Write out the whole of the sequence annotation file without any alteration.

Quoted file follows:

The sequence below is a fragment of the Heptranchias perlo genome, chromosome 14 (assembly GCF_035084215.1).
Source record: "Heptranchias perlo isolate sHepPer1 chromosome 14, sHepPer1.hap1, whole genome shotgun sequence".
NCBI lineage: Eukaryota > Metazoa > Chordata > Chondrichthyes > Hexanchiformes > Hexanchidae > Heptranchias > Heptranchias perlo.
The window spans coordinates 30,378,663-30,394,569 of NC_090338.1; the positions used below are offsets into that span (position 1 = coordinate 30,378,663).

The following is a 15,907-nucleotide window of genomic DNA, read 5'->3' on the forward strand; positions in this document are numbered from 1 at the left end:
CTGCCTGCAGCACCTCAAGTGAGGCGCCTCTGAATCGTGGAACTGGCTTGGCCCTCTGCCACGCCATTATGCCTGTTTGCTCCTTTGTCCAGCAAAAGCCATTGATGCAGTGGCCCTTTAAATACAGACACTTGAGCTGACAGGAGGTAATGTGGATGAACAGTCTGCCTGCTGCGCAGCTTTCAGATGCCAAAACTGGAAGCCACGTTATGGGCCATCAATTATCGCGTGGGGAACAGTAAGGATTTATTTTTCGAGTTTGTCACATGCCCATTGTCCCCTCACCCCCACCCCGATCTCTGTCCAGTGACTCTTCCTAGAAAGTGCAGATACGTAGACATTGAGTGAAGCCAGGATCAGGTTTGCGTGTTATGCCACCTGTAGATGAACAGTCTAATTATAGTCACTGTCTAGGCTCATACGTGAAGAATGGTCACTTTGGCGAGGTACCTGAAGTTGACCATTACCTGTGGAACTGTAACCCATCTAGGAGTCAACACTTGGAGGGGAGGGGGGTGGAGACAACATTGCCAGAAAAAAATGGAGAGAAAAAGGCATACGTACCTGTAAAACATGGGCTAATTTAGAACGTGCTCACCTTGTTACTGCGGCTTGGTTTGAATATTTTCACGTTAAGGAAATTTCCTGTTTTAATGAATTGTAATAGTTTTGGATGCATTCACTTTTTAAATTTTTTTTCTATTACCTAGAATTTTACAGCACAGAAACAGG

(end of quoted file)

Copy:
The sequence below is a fragment of the Heptranchias perlo genome, chromosome 14 (assembly GCF_035084215.1).
Source record: "Heptranchias perlo isolate sHepPer1 chromosome 14, sHepPer1.hap1, whole genome shotgun sequence".
NCBI lineage: Eukaryota > Metazoa > Chordata > Chondrichthyes > Hexanchiformes > Hexanchidae > Heptranchias > Heptranchias perlo.
The window spans coordinates 30,378,663-30,394,569 of NC_090338.1; the positions used below are offsets into that span (position 1 = coordinate 30,378,663).

The following is a 15,907-nucleotide window of genomic DNA, read 5'->3' on the forward strand; positions in this document are numbered from 1 at the left end:
CTGCCTGCAGCACCTCAAGTGAGGCGCCTCTGAATCGTGGAACTGGCTTGGCCCTCTGCCACGCCATTATGCCTGTTTGCTCCTTTGTCCAGCAAAAGCCATTGATGCAGTGGCCCTTTAAATACAGACACTTGAGCTGACAGGAGGTAATGTGGATGAACAGTCTGCCTGCTGCGCAGCTTTCAGATGCCAAAACTGGAAGCCACGTTATGGGCCATCAATTATCGCGTGGGGAACAGTAAGGATTTATTTTTCGAGTTTGTCACATGCCCATTGTCCCCTCACCCCCACCCCGATCTCTGTCCAGTGACTCTTCCTAGAAAGTGCAGATACGTAGACATTGAGTGAAGCCAGGATCAGGTTTGCGTGTTATGCCACCTGTAGATGAACAGTCTAATTATAGTCACTGTCTAGGCTCATACGTGAAGAATGGTCACTTTGGCGAGGTACCTGAAGTTGACCATTACCTGTGGAACTGTAACCCATCTAGGAGTCAACACTTGGAGGGGAGGGGGGTGGAGACAACATTGCCAGAAAAAAATGGAGAGAAAAAGGCATACGTACCTGTAAAACATGGGCTAATTTAGAACGTGCTCACCTTGTTACTGCGGCTTGGTTTGAATATTTTCACGTTAAGGAAATTTCCTGTTTTAATGAATTGTAATAGTTTTGGATGCATTCACTTTTTAAATTTTTTTTCTATTACCTAGAATTTTACAGCACAGAAACAGG